I’m not alone in this situation; far from it. Blaming people such as myself for not having health insurance is cruel. I’m glad it’s worked out for you, but it’s certainly not my fault that I can’t get coverage.

August 28, 9:08 pm | [comment link]
4. DonGander wrote:

Poverty in this country looks pretty good to those living in Uganda.

August 28, 11:01 pm | [comment link]
5. hookem1175 wrote:

#3 - No offense meant, but if you are struggling trying to find/get healthcare, it seems to me you shouldn’t be sitting around making comments on blogs. Maybe your priorities need to be re-evaluated. Just a thought…

August 29, 10:12 am | [comment link]
6. Sarah1 wrote:

Teatime, I did not see accusing of people by Bart Hall.  I saw him shattering and pulverizing the laughably false claim that “47 million” US citizens are uninsured.

You would seem to fall into the category that Bart describes in this way: “That leaves about 3 million people who would like insurance, but cannot “afford” it. An indeterminate number of them have decided that something else is a higher priority in their lives.”

You are not a part of that “indeterminate number” who have higher priorities.  You are a part of the 3 million that would simply like to be insured and are simply unable to be so.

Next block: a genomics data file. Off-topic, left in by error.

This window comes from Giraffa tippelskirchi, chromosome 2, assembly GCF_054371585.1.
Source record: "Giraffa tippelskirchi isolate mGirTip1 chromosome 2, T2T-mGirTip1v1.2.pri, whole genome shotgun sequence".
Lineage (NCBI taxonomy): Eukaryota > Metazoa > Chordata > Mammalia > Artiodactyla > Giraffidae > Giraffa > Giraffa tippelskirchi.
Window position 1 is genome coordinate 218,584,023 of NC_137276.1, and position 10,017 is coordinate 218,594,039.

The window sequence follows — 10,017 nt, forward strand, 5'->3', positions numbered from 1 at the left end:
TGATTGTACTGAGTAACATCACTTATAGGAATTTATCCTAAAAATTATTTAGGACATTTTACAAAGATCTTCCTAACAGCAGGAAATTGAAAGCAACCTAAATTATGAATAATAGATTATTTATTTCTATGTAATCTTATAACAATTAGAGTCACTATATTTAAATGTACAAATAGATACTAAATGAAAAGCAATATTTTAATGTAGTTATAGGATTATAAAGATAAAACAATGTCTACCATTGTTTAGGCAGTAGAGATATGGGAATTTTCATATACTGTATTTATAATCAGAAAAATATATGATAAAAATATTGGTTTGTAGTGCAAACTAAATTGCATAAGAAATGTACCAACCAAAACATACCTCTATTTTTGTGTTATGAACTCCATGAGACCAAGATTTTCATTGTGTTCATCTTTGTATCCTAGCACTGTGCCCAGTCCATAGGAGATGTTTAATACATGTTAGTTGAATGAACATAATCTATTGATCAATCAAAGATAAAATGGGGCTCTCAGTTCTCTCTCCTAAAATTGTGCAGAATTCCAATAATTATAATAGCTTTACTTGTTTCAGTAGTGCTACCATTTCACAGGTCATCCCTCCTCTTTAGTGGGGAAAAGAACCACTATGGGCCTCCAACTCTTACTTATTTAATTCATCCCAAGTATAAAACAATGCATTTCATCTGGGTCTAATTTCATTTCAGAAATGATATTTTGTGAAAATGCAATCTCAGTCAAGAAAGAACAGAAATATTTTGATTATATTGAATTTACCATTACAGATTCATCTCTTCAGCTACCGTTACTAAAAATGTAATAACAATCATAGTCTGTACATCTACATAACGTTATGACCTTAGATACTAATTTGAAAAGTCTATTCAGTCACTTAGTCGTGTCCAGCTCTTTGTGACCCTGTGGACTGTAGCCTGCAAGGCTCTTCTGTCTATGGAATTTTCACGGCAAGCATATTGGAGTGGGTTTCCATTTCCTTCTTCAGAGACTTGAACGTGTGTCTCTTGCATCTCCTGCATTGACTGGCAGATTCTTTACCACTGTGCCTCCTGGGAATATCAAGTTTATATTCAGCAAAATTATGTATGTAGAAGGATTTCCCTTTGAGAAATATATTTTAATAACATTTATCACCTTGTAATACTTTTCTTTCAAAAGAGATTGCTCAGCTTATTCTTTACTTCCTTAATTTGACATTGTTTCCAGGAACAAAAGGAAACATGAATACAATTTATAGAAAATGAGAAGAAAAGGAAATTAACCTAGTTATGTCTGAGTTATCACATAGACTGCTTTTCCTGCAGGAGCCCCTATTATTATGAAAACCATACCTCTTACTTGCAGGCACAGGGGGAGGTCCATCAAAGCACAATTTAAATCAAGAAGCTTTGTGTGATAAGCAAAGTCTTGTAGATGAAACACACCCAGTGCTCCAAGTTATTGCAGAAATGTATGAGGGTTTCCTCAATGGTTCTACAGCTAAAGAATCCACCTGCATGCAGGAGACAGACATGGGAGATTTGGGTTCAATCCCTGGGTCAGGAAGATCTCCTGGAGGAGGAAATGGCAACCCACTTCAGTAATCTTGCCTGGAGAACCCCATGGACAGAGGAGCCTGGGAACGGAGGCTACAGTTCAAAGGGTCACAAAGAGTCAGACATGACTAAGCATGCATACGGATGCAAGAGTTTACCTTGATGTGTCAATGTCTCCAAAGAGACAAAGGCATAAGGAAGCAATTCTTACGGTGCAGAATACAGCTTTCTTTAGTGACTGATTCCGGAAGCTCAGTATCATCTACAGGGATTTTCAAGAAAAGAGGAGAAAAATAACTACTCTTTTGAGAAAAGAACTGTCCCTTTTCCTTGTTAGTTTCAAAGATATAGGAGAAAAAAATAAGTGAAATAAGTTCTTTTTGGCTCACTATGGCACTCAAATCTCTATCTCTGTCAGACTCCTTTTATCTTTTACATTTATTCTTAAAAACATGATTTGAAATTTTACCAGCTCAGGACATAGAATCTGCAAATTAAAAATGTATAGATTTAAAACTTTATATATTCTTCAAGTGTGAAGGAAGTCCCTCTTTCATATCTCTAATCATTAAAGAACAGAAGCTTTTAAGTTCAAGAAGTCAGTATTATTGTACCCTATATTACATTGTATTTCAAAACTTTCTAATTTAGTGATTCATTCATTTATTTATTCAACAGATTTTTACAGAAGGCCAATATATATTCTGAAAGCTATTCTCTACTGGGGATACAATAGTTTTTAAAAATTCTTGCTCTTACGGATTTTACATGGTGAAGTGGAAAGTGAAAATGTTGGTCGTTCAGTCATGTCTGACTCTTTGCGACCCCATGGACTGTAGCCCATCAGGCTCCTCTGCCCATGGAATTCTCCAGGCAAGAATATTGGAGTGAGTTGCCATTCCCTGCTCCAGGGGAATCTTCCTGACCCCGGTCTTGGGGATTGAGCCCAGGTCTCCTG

Three million is a lot of people.  But . . . it’s not 47 million.

Frankly, if the government and the churches would focus on that 3 million rather than the false and inflated 47 million designed to terrify people into throwing up their hands and acceding to the State controlling healthcare entirely [rather than largely, as they do now] than perhaps people like you could get some help.

August 29, 12:04 pm | [comment link]
7. Bart Hall (Kansas, USA) wrote:

Or, perhaps he’s part of the 15 million eligible for existing programs. I don’t know. That isn’t the issue. We’ve already had way too much of formulating national policy based on a handful of legitimate sob-stories.

We’re talking here about nationalizing one-sixth of the US economy because about 1 per cent of the population are (perhaps) having “issues” with medical insurance.

My wife and I know first-hand about the challenges of being locked out of medical insurance coverage on the basis of pre-existing conditions. There are, nevertheless, ways to work around that with a bit of creativity and diligence.

The fundamental problem with American medical insurance is that something like 88 cents of each health-care dollar are spent by a third party. People don’t shop for health services because somebody else is—they think—footing the bill.

People expect first-dollar coverage by a third party. There’s no other word for that than STOO-PID. What would automobile insurance cost if we expected it to cover each and every oil change or new set of tires?

Decent family coverage does not need to cost $1,000 per month. The essential problem is that when we expect somebody else to pay for our medical services—or medical insurance—we stop paying attention. That is not good stewardship.